Mental Health Awareness: Tips to Consider Yearlong
Fresh off the heels of Mental Health Awareness Month, when there was a plethora of programming, news, and initiatives uplifting the importance of mental health, it is critical to continue the conversation beyond this dynamic key moment in time, especially for communities of color. Mental wellness is a topic that significantly impacts the Black and Brown communities our agency serves, and it is imperative that we normalize the conversation with thoughtful and strategic approaches to drive tangible positive outcomes for our clients.
Reaching these diverse audiences, it is crucial to consider unique cultural contexts, experiences, and the many obstacles they face when seeking mental health support. As comms gurus, we can employ key considerations to ensure that underserved communities are not an afterthought or forgotten. We’ve rounded up a few tips to consider as you develop and execute efforts for clients implementing mental health or other health-related initiatives.
1. Consider Cultural Challenges
When providing strategic counsel on any health-related programming for a client, consider cultural challenges your target audience may be facing. What obstacles will you need to overcome? For example, among many diverse cultures, including Black and Brown communities, machismo, or the strong sense of masculine pride, is very evident and embraced. Because of the emphasis on masculine pride, mental health is often seen as a taboo topic that one does not speak of or address because of the potential of being seen as weak by the larger community.
According to Columbia University, Black adults are 20% more likely to experience serious mental health problems, such as depression or anxiety. Black adults between the ages 18 and 25 also experience higher rates of mental health problems and lower rates of mental health service utilization compared to their White counterparts.
Another cultural consideration is religion. Determine if your target audience’s religious beliefs may make them feel differently about seeking professional help or other mental health resources and identify potential solutions during the planning phase. Understanding these cultural challenges allows you to level set and define an informed and gentle approach to propose to your client, but also helps set expectations for success.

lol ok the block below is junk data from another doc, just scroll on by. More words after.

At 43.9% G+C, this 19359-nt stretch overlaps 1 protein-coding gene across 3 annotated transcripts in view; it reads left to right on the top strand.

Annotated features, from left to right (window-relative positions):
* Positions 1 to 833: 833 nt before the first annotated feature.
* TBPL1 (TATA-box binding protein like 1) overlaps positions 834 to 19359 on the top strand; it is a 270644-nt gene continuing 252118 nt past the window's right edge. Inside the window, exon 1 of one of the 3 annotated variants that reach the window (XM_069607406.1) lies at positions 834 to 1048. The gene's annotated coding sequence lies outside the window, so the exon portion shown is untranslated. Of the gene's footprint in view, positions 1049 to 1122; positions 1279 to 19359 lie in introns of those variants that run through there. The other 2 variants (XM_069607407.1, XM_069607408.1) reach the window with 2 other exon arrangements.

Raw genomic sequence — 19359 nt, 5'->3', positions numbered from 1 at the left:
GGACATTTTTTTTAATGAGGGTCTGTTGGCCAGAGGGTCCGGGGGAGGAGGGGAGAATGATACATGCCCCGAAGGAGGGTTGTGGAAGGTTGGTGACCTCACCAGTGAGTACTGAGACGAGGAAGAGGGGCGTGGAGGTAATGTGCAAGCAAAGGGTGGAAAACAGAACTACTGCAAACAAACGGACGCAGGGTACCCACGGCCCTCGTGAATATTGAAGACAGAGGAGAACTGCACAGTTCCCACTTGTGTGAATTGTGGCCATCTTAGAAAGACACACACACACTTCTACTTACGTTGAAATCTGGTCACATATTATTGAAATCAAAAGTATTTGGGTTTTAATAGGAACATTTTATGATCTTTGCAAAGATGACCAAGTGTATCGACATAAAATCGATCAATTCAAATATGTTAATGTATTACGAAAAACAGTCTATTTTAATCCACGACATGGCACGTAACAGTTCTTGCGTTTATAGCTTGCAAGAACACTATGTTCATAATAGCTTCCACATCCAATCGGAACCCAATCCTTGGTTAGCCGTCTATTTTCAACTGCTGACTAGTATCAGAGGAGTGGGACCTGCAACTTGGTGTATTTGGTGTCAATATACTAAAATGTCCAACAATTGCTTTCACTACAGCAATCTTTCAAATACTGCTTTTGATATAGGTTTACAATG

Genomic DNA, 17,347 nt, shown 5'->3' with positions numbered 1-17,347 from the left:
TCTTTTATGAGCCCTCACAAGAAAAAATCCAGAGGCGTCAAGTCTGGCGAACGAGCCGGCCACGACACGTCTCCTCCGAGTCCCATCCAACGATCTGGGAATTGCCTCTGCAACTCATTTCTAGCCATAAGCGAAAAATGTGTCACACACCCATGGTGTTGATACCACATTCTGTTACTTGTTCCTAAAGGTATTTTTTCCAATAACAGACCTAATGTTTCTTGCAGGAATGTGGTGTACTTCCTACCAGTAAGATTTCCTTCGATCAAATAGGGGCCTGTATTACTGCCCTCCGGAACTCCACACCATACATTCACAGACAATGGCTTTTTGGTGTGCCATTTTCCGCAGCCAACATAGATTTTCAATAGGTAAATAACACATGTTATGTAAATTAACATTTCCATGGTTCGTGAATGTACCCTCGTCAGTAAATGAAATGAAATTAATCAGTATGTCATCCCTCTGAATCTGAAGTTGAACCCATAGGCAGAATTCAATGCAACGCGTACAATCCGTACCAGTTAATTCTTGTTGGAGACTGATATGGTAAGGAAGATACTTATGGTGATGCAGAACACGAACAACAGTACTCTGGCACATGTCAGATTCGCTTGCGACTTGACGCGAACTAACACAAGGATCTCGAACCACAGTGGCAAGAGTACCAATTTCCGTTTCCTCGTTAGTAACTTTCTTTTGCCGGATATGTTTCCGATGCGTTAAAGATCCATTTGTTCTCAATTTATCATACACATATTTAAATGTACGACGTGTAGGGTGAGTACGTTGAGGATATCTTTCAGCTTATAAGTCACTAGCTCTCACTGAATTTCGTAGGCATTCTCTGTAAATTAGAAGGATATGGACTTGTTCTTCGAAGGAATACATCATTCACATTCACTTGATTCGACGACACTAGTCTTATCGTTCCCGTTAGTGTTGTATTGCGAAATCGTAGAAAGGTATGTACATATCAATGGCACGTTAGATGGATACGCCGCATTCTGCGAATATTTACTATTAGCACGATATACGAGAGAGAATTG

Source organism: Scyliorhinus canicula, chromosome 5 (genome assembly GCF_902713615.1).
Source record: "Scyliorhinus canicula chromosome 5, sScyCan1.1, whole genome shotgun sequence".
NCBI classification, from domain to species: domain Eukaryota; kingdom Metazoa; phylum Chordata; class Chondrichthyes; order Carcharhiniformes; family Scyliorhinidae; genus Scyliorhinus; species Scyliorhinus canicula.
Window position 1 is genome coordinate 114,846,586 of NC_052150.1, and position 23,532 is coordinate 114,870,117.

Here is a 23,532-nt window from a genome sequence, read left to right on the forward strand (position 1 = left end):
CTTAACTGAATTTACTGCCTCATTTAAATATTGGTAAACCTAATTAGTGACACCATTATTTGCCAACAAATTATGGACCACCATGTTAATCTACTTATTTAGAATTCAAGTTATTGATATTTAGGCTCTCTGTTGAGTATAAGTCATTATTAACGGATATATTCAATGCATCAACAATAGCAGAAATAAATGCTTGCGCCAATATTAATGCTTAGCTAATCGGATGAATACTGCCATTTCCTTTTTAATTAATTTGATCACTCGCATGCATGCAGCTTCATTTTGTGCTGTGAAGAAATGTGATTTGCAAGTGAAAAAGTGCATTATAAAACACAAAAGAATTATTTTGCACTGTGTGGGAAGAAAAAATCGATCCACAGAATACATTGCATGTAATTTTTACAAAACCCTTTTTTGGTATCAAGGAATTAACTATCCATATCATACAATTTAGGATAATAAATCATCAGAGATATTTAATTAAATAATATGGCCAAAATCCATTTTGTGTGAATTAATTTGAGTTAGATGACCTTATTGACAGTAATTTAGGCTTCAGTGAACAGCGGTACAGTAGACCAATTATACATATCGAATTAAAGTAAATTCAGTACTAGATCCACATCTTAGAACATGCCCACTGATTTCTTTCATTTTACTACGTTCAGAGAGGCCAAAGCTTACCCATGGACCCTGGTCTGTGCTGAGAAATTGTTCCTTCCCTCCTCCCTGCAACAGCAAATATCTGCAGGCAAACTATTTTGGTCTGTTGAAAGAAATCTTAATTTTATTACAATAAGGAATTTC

2. Provide a Safe Space
Many individuals across the country face challenges due to their current citizenship status in the United States. Those going through the process of obtaining a documented status undeniably encounter mental health challenges throughout their journey, often living with a constant fear of what could happen at any moment in time. According to the American Psychiatric Association, undocumented immigrants often experience trauma at various stages of the migration process, including stress from adjusting to their new environment, exploitation, and fear of deportation.
From a communications perspective, understanding the circumstance is essential when planning any type of initiative that would require individuals to disclose personal information. Something as simple as sharing their name to receive help for any health-related issue could be seen as a threat of being exposed, causing serious stress, anxiety, and ultimately losing the opportunity to connect. Most recently, this has become a reality in Florida after the state’s legislature approved the latest proposed immigration bill. One provision in the bill would require hospitals that accept Medicaid to include a citizenship question on intake forms – a very intentional way to deter undocumented immigrants from seeking care.
While we cannot make changes to current legislation, we can guide our clients to provide a space for all individuals to feel safe when engaging in programming or campaigns. One step for clients to take is to ensure that they are setting expectations for all audiences. For example, many individuals with an undocumented status do not carry a driver’s license, but rather other forms of valid identification.
Other questions to ask during the planning process of any program include: Should our target audience prepare for transportation to engage in the activities our client is hosting? What information do individuals have to disclose to engage in these efforts and what forms of identification are acceptable? There are many details that need to be addressed when providing any type of safe space, but proper planning will allow for seamless execution.
3. Communicate In-language Based on Your Target Audience
Language barriers pose a real threat to the success of any program or campaign, especially from a mental health perspective. Accessibility to information and health care workers that can speak native languages is imperative to providing proper care. Offering in-language materials is a great first step for any health-related campaign, but translation is just the tip of the iceberg. At FCG, we take the translation process a step further into what we call transcreation. Rather than providing clients with a literal translation of the requested material, we take into consideration cultural nuances, the level of conversational tone we should implement, the core audience our client is looking to connect with, among other factors.
Although these are a few tips to consider during planning, it is imperative that all individuals involved throughout the duration of the program or campaign have a deep understanding of the target audience. Maintaining a thorough knowledge base will help in identifying cultural barriers or opportunities prior to the tactical execution of any effort.
Danyele Davis is an Executive Vice President at FCG.